Check out our Youtube Channel

Video interviews with all your favorite stars!

Download all your music here

Author Rock Cellar Magazine Staff

Music videos used to “mean something.”  Back in the 1980s and 1990s, when MTV was somewhat close to relevant and had a reason for “music” to be a third of its acronym, it was actually pretty entertaining to watch a music video.  Michael Jackson turned into a werewolf and danced with a street gang of the undead, Slash played elaborate guitar solos while unplugged in a patch of barren farmland, Metallica paired brooding thrash metal with depressingly dark post-World War 1 films, and so on. In the years since MTV decided to focus more on trashy reality shows instead of music, bands…

Share.

Britpop brats Oasis scored an international smash hit with their album (What’s The Story?) Morning Glory in 1995, but it could have been an ugly mess. Right before its release, the song Step Out was clipped from the record, because of its mimicry of Stevie Wonder’s Uptight (Everything’s Alright). It’s pretty darn close: you can basically sing Uptight over the chorus of Step Out. Even Noel Gallagher’s vocals follow a similar pattern to Wonder’s in the original song. There weren’t any lawsuits over the song, which became an obscure Oasis b-side, and the British lads were lucky that was the…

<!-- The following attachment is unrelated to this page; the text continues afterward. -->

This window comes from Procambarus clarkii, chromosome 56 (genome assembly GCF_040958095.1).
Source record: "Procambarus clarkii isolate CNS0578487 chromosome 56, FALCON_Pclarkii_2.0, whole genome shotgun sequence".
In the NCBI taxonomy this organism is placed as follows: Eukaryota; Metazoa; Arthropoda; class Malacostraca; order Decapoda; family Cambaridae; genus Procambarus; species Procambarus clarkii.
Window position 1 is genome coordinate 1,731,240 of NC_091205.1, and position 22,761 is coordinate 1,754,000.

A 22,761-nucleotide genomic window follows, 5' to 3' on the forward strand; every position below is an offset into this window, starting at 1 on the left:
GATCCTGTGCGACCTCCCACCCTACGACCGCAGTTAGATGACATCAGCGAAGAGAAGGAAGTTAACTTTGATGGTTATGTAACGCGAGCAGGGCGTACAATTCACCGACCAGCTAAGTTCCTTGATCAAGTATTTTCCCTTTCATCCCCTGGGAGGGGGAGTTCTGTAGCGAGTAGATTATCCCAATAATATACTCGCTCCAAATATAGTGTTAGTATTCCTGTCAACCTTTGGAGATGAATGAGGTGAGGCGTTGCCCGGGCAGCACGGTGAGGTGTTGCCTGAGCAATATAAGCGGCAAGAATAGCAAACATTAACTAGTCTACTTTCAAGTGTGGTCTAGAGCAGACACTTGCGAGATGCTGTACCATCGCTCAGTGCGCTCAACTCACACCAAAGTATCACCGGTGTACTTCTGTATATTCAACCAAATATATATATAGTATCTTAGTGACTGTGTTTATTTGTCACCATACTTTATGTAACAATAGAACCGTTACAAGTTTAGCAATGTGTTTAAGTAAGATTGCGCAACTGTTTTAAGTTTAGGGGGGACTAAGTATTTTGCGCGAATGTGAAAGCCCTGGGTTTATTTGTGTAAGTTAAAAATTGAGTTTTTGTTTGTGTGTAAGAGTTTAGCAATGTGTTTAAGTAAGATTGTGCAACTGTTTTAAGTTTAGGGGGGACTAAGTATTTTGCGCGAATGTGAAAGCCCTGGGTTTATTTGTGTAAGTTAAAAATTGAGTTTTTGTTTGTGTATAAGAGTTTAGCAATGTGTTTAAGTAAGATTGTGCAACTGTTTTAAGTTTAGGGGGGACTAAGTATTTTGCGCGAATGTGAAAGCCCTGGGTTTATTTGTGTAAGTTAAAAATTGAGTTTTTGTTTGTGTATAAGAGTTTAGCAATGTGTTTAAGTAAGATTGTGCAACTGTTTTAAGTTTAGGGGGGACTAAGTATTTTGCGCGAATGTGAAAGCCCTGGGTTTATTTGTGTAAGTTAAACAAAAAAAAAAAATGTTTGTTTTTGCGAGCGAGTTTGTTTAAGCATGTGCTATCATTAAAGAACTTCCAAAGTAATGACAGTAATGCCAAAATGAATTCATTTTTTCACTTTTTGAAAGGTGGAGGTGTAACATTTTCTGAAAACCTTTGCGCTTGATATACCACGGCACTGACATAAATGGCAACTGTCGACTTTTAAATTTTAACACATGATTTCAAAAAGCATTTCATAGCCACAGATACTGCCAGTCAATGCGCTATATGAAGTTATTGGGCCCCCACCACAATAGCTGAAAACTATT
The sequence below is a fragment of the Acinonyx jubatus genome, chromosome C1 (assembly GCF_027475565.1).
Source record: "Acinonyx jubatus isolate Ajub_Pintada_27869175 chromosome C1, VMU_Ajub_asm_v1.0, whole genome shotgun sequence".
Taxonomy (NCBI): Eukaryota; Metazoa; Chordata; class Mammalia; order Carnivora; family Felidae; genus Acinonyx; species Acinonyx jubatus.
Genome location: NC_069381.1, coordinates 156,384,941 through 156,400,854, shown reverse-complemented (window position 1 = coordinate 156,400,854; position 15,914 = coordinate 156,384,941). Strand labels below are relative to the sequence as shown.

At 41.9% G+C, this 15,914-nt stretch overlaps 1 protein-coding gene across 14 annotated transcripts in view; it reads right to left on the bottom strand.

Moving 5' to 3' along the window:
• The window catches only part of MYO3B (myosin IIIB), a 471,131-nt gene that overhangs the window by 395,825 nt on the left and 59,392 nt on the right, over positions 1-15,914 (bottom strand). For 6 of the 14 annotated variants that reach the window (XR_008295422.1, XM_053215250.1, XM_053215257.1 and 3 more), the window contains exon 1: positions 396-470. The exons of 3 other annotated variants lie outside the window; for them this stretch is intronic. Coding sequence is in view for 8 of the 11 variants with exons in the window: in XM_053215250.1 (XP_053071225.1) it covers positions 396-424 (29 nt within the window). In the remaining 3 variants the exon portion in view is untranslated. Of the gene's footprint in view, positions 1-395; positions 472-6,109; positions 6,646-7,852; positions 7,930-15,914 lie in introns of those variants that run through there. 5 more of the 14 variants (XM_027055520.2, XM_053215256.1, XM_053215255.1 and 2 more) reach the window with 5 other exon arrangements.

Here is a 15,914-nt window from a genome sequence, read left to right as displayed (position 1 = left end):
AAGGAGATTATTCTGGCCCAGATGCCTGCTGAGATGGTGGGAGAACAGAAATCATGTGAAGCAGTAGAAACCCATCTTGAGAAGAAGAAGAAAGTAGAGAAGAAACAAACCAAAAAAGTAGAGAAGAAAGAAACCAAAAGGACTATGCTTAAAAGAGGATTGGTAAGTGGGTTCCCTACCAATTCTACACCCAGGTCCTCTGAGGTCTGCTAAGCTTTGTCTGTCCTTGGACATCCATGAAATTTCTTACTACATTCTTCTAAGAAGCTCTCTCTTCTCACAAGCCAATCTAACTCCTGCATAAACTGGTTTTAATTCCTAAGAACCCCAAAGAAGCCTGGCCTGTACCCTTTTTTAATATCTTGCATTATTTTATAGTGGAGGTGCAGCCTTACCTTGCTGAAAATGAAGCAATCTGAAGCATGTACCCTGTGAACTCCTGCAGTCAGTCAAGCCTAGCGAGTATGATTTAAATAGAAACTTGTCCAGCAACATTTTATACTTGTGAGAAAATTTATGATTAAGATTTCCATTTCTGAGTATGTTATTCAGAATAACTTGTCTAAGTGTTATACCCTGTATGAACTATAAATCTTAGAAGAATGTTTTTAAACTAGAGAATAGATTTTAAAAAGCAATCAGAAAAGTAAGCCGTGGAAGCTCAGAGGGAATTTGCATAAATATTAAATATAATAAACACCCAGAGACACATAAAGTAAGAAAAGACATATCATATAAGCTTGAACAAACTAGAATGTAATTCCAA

Share.

A first for “Ripped Off Riffs” category: An artist is accused of ripping himself off? John Hiatt just released his brand new album Dirty Jeans and Mudslide Hymns with a grungy new track called “Damn This Town.” With its minor chords, chopping guitar and biting lyrics it furthers Hiatt’s reputation as a down-and-dirty story-teller. Only thing is… haven’t we heard this riff before? In 1993? Damn This Town Perfectly Good Guitar [poll id=”6″]

Share.

Forget about cats jumping on trampolines, cute Asian kids dozing off, or local news anchors not realizing their microphone’s hot when expressing their true opinions regarding their co-workers, there’s no more perfect match for YouTube than videos of Rube Goldberg machines. They’re short, visually-compelling and force you to watch them over and over just to see what’s actually happening. (These, by the way, are the same reasons why porn is so popular.) With a new contraption put together by the Canadian photography company 2D Photography making the rounds (see below) it’s time to put together a conclusive and not-to-be-debated list…

Share.

Another one bites the dust. The Sahara Hotel and Casino in Las Vegas has closed, slated for demolition or re-brand and extensive re-model. While perhaps not quite as retro-cool as The Sands or The Dunes, the Sahara still exemplified the “Vegas Baby” vibe of the 50s and 60s and hosted numerous A-list performers including members of the legendary “Rat Pack.” Here is a walk down Memory Strip, with some nostalgic photos of a bygone era. Unless otherwise noted, these photographs are from the Nevada News Bureau archives.

Share.